Daniel: What bass singers have you studied (or studied with) to develop your vocal technique?

Paul: Of course, George Younce though I never got to meet him. Jeff Chapman has been my biggest personal mentor. He also happens to be a great friend. I have also had the opportunity to study from Tim Riley (Gold City) and Joe Brown (The Diplomats). All absolutely wonderful, and coincidentally, hilarious men of God.

Daniel: Glorious Day, releasing on April 2, is your debut recording with Ernie Haase & Signature Sound. What are some of your favorite moments on the project?

Paul: There are so many great moments! It’s really hard to choose just a few. All of the orchestration and instrumentation headed up by Wayne Haun is breathtaking! We did a live acoustic version of “Sometimes I Wonder” as well and it is quite a moment!

Daniel: Most of my readers have seen EH&SS at some point, but for some, it’s been a few years. How would you compare the Signature Sound live experience today to what it was five years ago? What’s new or different, and what’s the same?

Paul: Well besides the obvious member changes, I think that the goal is still the same…JOY! We all want to spread God’s love, hope, and joy to as many people as God puts in our path. Here more recently, if you come to a “Siggy Sound” concert, you will get an intimate look at our hearts and truly what we are about in this wonderful ministry with which God has blessed us. Your spirit will definitely be lifted and there will be a song in your heart!

Daniel: Thank you!

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Past the Press Release: An Interview with new Dixie Melody Boys lead singer Mike Rogers

Dixie Melody Boys: Matt Felts, Mike Rogers, Steven Cooper, Ed O'Neal

Dixie Melody Boys: Matt Felts, Mike Rogers, Steven Cooper, Ed O’Neal

Past the Press Release is an interview series featuring a new member of a professional Southern Gospel group. It’s a chance to look past the standard “excited to be here” press release comment and learn a little more about them. Meet new Dixie Melody Boys lead singer Mike Rogers, whose hire will be officially announced today!

Later this morning, the Dixie Melody Boys will distribute an official press release announcing that their new lead singer is Mike Rogers. Rogers hails from Sandersville, Georgia. His wife is named Becky, and they have a three-year-old daughter, Coraline. He previously performed with Kindred Spirit. (Here’s a video of him featured on a solo with that group.)

Dixie Melody Boys tenor Matt Felts states that the group received over three hundred applications. He adds: “It was an overwhelming response. We didn’t expect so many men to apply. It proved to me that there is a lot of talent in Southern Gospel music. As we stated, our plan was to audition several men, take them on the road with us and then announce them in September. Sometimes plans change. As I was going through demo’s a voice begin to sing and I knew we had found our next lead singer. Ed listened to his demo and agreed. The moment we met Mike Rogers and heard him sing with us we knew God had brought us the right fit.” He added that they moved up the announcement after the strong response Rogers received at the Absolutely Gospel Fan Fest and at Frank Arnold’s Songfest; they knew it wouldn’t take long for word to get out online.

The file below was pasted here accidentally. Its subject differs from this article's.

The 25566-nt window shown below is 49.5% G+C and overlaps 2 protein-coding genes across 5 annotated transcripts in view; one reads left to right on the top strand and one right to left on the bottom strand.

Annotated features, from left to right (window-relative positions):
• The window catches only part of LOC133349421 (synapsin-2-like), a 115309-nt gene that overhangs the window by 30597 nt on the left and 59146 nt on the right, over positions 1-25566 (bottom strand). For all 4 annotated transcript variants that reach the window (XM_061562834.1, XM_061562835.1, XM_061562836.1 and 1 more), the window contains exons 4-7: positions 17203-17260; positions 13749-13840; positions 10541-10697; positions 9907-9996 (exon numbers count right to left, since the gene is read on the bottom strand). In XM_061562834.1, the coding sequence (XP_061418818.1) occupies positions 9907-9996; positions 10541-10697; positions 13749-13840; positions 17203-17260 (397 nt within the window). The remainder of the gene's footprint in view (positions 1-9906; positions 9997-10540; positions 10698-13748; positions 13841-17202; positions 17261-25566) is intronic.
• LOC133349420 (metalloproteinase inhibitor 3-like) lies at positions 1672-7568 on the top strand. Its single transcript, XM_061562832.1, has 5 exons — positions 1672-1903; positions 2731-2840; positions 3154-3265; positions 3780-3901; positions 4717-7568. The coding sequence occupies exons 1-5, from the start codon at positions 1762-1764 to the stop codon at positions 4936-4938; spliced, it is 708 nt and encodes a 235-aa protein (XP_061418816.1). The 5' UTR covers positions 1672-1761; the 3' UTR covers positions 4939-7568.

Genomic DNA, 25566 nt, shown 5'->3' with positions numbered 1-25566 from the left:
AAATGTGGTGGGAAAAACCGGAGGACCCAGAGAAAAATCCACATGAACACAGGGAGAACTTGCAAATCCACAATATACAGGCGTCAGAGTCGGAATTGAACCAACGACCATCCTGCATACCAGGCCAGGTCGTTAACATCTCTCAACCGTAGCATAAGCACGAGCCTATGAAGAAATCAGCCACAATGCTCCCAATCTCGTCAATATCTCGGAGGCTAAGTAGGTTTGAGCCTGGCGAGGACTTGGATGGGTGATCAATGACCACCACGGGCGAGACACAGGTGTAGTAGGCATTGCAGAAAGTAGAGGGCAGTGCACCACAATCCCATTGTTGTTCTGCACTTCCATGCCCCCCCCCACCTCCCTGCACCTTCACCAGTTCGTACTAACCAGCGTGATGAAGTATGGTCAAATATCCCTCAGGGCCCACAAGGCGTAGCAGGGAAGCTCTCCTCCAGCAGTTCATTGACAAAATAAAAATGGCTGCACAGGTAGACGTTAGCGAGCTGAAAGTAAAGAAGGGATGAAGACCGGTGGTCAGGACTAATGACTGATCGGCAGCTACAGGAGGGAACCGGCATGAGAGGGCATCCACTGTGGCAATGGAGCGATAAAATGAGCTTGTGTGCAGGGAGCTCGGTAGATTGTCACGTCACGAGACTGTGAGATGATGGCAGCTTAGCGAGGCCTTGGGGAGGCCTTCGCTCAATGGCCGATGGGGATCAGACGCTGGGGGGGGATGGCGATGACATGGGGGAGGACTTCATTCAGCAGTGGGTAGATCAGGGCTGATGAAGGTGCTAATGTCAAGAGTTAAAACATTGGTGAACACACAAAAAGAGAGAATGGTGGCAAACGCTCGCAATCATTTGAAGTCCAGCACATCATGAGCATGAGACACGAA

Daniel: What was your first exposure to Southern Gospel? If you didn’t grow up around it, what individuals or groups introduced you to this style?

Mike: I heard it around my grandparents’ house growing up but I never really connected to it. A few years back I was introduced to the music of Jason Crabb. I thought “If you can sing Gospel music like that, that’s what I want to do.” Michael English has also influenced me along with Jason.

Daniel: What / who inspired you to start singing?

Mike: I actually didn’t start singing until I was in my late teens. I got involved in a community theatre production that required me to sing.

Daniel: Did you have the opportunity to grow up in a Christian home? If not, where along the way did you hear the Gospel?

Mike: Luckily, I did. I started going to church around nine years old but I really committed my life when I was around 19.